They say the eyes are the window to the soul, but I think I see yours through your hands.
I can recognize anybody by their hands. Go ahead, test me on it. It’s a weird quirk of mine (one of many) but this is the very feature I notice first about a person. It’s a kind of infatuation for me, studying a person’s hands and committing them to memory; I watch them as you speak, punctuating ideas and flying through the air with excitement or fiddling mindlessly. I see hours of work in the callouses that give your hands character, in the dirt that collects under your fingernails and the deep lines on your palms. Rings signify love stories– the inheritance of an ancestor, the reminder of your roots, the promise of a companion.
We wear our life stories on our hands– and in them, we hold the power to change lives.
My own hands are nothing special; they’re small and kind of knuckle-y and my nail polish is usually chipped. The winter air assaults them, leaving them dry and cracked until the summer sun rejuvenates the skin and leaves a warmer shade behind. My hands are not pretty, scarred from my own clumsiness– tiny accidents that leave permanent relics on my skin– always cold, a little shaky. My grandmother’s ring adorns my left middle finger, a steady reminder of her loving presence, even now. There’s nothing special about my hands except what they can do.
My hands can build ramps for the handicap and serve food to the hungry; they can embrace a friend or wipe away tears; they can write, express and encourage. My hands are my tools, given by God, to carry out the purpose He has set for me to do. And though I may not fully know what that purpose is yet, all I can do is lift my hands– empty and ready to be filled– to the One who knows exactly how to use them. This is where we can all begin.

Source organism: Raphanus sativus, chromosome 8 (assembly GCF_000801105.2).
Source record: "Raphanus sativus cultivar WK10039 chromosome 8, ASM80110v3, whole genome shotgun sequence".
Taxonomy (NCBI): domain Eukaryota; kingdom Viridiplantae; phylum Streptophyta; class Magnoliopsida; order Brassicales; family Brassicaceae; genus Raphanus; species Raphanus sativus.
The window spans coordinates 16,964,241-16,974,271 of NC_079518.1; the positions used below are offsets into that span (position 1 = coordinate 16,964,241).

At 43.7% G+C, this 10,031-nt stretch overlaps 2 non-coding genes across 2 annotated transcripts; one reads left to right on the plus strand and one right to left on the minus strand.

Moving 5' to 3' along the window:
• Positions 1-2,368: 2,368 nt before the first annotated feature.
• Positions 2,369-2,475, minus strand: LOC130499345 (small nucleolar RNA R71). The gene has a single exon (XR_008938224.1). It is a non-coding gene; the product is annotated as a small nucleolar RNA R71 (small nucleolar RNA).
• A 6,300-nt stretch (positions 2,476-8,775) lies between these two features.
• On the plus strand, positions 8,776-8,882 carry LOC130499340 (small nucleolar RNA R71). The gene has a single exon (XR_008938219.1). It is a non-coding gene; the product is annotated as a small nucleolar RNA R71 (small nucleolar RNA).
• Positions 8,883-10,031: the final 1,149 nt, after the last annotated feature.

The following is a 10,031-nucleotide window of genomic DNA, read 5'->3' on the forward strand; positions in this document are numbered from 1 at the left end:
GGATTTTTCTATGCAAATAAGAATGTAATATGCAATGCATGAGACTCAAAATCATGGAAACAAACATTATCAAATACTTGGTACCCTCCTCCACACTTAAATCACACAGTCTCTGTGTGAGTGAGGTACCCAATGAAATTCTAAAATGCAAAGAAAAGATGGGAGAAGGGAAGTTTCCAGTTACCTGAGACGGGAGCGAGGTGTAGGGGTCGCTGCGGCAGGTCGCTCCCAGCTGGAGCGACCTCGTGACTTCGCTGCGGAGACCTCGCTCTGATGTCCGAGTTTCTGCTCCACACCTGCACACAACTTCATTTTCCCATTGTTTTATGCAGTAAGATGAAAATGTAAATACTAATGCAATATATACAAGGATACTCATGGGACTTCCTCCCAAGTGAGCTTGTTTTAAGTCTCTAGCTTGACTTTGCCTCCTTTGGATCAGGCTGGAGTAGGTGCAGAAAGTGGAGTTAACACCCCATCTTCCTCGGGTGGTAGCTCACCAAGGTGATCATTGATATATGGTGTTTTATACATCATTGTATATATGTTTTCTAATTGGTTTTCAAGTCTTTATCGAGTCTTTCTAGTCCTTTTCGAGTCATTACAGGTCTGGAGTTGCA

I look around me at this fallen world and I see so much work to be done. And then I look down at my hands and I wonder where on earth to even begin. I see scars and imperfections and think surely God can’t use my hands. But then I remember that I know someone else whose hands are scarred, and I know there is hope for me yet.
I have realized that changing the world is God’s work; I can only change my world. But if each of us changes just one corner of our individual worlds, we can begin to see a revolution until the day that all will be made new. Each of us may feel as if our hands are just too small to carry the whole world, to reach that far, to touch so many. But that’s the beauty of it all: that even one touch ripples outward almost infinitely and can affect more than we ever dare dream.
If we each touch just one life, if we changed just one aspect of this world for the better, I believe the reverberations would echo throughout the universe. It’s a massive feat, too big for any one of us to accomplish, but made entirely possible by the collaboration of tiny, everyday acts that add up to real change. Not one person, but one body.
Billions of hands, reaching toward the same goal, working for the same God.